This week, Elon Musk’s company is selling a new fire toy, Google signed a $1.1 billion deal with HTC and crytpocurrencies are not having a very fun week.
The legend of Elon Musk and the Boring Fire
The Boring Company, Elon Musk’s tunnelling company is selling flamethrowers.
Considering that The Boring Company sold 50,000 hats late last year at $20 a pop, flamethrowers are probably an ambitious extension to the merchandise business.
Even though it is still in pre-order stage at $500 per unit, CNBC reported on Monday that 7,000 pieces have already been sold. That’s $3.5 million; quick maths. On Wednesday, CNET updated that number to 15,000 and $7.5million large.
And as you read this, the 20,000 flamethrowers are sold out.
A Californian lawmaker is outraged about it and says as much on Twitter.
Meanwhile, as Elon is playing with fire toys, Mercedes Benz has set its scope on Tesla.
Tech Insider reports the car manufacturer’s plans to conquer electric cars.
The $1 billion Google – HTC marriage
In September last year, Google signed an agreement with HTC towards product innovation in the hardware department. The deal also included a non-exclusive license for HTC intellectual property.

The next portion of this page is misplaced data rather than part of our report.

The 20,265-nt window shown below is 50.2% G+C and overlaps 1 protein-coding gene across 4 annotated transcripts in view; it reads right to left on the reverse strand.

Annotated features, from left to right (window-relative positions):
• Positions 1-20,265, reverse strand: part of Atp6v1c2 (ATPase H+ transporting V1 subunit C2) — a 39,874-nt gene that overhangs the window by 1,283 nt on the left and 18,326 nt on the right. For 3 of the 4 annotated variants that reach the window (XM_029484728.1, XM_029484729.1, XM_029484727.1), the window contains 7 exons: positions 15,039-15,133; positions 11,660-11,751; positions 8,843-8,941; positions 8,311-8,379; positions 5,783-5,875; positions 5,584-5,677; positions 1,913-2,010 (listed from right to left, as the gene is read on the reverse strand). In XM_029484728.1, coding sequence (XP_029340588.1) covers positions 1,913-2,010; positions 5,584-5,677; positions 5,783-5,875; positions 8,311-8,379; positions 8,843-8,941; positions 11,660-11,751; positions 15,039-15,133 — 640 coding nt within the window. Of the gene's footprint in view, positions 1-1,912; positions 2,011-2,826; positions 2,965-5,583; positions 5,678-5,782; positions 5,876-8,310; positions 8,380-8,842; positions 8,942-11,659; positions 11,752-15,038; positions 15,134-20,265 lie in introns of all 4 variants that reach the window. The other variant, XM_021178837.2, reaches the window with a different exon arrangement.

This is a big step towards consolidating Made by Google products.
This week has not been very favourable for cryptocurrencies on many crucial fronts. First Bitcoin crashed below $9,000 and that was only the beginning.
On Tuesday, Facebook banned all ads advertising cryptocurrencies. A Forbes report says this ban was to remove the possibility of scams.
In the same vein, India’s finance minister said his country does not recognize cryptocurrencies as a legal tender.
Selling company merchandise seems to be the new cool these days. As Elon Musk is selling flamethrowers, Snapchat now has an in-app store.
The Snap Store is in the Discover section of the app and will sell things like a $20 Dancing Hot Dog Plushie and $30 Dog Lens T-shirt.
A TechCrunch report says that even though this venture is not particularly geared towards immediate profit, it is not a flash in the pan.
Nigerian startups raised $377m in 2019, more than twice what they did in 2018. Find out more when you download the full report.